The trials of the teenage years manage to cross the boundaries of time and it’s a shared experience across each generation as we put the first stamps on who we are. That first poster of a band we display proudly on our bedroom wall or a bold hair colouring is the first real announcement to the world that we’re about to arrive. ‘The Perks of Being a Wallflower’ beautifully captures a formative time in adolescence that is more than just a “coming of age” flick but a celebration of life.
Charlie (Logan Lerman) is about the start high school with the simple wish that his first year will be a good one. He meets Patrick (Ezra Miller) and Sam (Emma Watson) who welcome Charlie into their group.
The vision is clear in ‘Perks’ and it’s a rare achievement that author, Stephen Chbosky adapted his book of the same name into a screenplay and directs the film. Chbosky deserves credit for managing to retain the book rights and for convincing producers (that includes actor John Malkovitch) to let him bring his creation to life on screen. The passion is in every frame as if Chbosky is broadcasting his poignant words from the heart onto celluloid.
The story’s painful catalyst echoes throughout the film, but it begins on an optimistic note with Charlie striving for happiness and the simple notion of making a friend. It’s a wonderful starting point when most films about teenagers, such as the woeful ‘Project X’, begin with character motivations that come from the heads of their genitals. The genuine belief in friendship and the pathways to kindness is what makes Charlie’s journey an engaging awakening.
The American high school setting is vicious as expected and Chbosky is quick to point out that bullies come in the form of jocks and misguided intellectuals with Charlie frequently put down but his fellow straight-A students. Charlie starts as a loner but once in the realm of his new found friends there is the full gauntlet of issues that forces the characters into adulthood despite the spark of youth that shines out from them. Chbosky never shies away from the heavy stuff and each character has their moment to reveal their troubles as Charlie falls into the inner circle of trust. Chbosky also carefully lets us inside Charlie’s head to show us his simple desires expressed via moments of wishful thinking. It’s a joy to ride along with Charlie as he has his first encounter with drugs, a first love, the first time he breaks someone’s heart and even the first tentative steps on a dance floor. There are shades of films of a similar ilk such as ‘The Breakfast Club’, ‘Ferris Bueller’s Day Off’ and ‘Stand By Me’ but Chnosky builds on the foundations of filmmakers, John Hughes and Rob Reiner to create a film that’s close to being timeless in capturing life as a teenager.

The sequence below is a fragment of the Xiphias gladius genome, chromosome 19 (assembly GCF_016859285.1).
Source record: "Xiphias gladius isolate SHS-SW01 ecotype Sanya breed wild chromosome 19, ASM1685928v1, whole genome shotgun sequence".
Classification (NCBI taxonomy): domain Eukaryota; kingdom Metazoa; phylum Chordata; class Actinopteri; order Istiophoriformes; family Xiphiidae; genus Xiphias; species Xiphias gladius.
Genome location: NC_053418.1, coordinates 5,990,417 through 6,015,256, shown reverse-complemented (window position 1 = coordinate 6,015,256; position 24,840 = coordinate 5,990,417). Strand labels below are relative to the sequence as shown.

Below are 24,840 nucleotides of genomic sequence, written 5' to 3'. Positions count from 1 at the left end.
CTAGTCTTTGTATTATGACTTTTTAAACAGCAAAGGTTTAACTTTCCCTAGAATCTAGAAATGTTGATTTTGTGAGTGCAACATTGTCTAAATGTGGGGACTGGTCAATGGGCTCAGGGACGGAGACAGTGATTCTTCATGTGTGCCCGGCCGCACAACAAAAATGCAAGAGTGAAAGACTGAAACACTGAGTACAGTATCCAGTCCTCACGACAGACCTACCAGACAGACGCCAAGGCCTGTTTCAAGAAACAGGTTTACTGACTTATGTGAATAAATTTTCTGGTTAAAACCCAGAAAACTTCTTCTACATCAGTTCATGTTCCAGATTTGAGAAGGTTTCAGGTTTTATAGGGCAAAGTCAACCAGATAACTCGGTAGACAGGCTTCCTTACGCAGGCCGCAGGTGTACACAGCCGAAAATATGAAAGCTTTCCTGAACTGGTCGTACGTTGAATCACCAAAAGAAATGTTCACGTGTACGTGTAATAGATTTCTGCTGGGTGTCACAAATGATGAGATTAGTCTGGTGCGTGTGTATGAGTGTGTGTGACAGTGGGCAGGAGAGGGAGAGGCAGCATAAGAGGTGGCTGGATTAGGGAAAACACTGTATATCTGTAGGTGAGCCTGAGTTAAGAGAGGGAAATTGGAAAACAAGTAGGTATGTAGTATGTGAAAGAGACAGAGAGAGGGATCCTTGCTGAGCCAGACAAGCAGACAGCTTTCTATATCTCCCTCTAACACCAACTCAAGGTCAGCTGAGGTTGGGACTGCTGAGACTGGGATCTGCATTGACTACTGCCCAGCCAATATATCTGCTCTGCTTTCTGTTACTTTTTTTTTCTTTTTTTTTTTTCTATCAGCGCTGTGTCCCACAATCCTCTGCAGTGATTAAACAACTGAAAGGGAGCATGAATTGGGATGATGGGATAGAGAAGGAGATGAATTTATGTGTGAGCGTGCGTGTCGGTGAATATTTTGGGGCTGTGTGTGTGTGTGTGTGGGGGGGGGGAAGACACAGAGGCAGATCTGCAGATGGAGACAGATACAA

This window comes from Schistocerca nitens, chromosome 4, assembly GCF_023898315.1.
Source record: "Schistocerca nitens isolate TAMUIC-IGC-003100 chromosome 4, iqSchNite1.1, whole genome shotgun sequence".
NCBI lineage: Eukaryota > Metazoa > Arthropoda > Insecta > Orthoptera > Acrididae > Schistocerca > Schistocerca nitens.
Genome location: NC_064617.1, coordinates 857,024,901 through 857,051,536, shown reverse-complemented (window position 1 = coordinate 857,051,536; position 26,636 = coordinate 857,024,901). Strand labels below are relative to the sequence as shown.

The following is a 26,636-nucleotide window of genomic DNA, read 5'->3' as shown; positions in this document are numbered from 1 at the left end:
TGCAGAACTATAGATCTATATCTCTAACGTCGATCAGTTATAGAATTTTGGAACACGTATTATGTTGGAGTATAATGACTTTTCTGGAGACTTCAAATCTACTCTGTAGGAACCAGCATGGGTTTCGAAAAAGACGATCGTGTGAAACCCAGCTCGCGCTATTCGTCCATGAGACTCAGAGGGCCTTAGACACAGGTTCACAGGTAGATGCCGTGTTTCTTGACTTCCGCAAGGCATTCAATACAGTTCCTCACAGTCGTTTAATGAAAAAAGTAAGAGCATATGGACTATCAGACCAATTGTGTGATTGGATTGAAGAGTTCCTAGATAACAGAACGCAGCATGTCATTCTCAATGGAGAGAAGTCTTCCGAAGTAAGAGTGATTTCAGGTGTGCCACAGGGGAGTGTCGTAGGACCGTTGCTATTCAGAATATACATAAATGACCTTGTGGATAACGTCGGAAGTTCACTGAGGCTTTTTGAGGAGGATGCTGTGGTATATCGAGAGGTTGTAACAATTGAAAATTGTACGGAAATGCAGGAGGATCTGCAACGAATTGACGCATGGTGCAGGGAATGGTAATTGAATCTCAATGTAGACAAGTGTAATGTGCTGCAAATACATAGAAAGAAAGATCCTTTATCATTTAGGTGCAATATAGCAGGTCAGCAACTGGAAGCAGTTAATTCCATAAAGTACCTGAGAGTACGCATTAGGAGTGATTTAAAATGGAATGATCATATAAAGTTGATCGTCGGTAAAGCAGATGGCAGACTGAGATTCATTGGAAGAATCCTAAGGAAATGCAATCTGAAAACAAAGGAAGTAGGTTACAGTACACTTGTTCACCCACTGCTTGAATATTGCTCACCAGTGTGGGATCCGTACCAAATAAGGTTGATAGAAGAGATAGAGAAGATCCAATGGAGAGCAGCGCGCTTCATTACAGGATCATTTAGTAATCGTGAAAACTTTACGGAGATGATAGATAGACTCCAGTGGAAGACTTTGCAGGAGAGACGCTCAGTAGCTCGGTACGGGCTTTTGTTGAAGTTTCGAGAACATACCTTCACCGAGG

A band t-shirt makes a statement about who we are based off our tastes and the music in ‘Perks’ is used in the same way. Common interests in music and making mix cassette tapes show the characters bonding as well as helping to shape their outlook. The soundtrack is full songs that define the 90s setting like The Smiths and Sonic Youth, but there is the discovery of the greatness of David Bowie too.
Lerman is superb and the wide-eyed naivety he brings to each moment is endearing but becomes heartbreaking when he is overwhelmed during the film’s dramatic moments and large revelations in the plot. Miller and Watson and all of the circle of friends are excellent including Mae Whitman and Erin Wilhelmi. There are lots of lovely subtle performances within Charlie’s family played by Dylan McDermott and Kate Walsh as his parents and Nina Dobrev and Zane Holtz as his siblings. Paul Rudd is wonderful as Charlie’s English teacher and confidant, and there are nice appearances from Joan Cusack and Tom Savini.
‘The Perks of Being a Wallflower’ is a humbling experience and despite whatever generation you hark from there is the common ground of having lived through those teenage years and this film revels in those magic moments and the people that help form who we are.
The Popcorn Junkie
‘The Perks of Being a Wallflower’ is released:
29 November 2012 Australia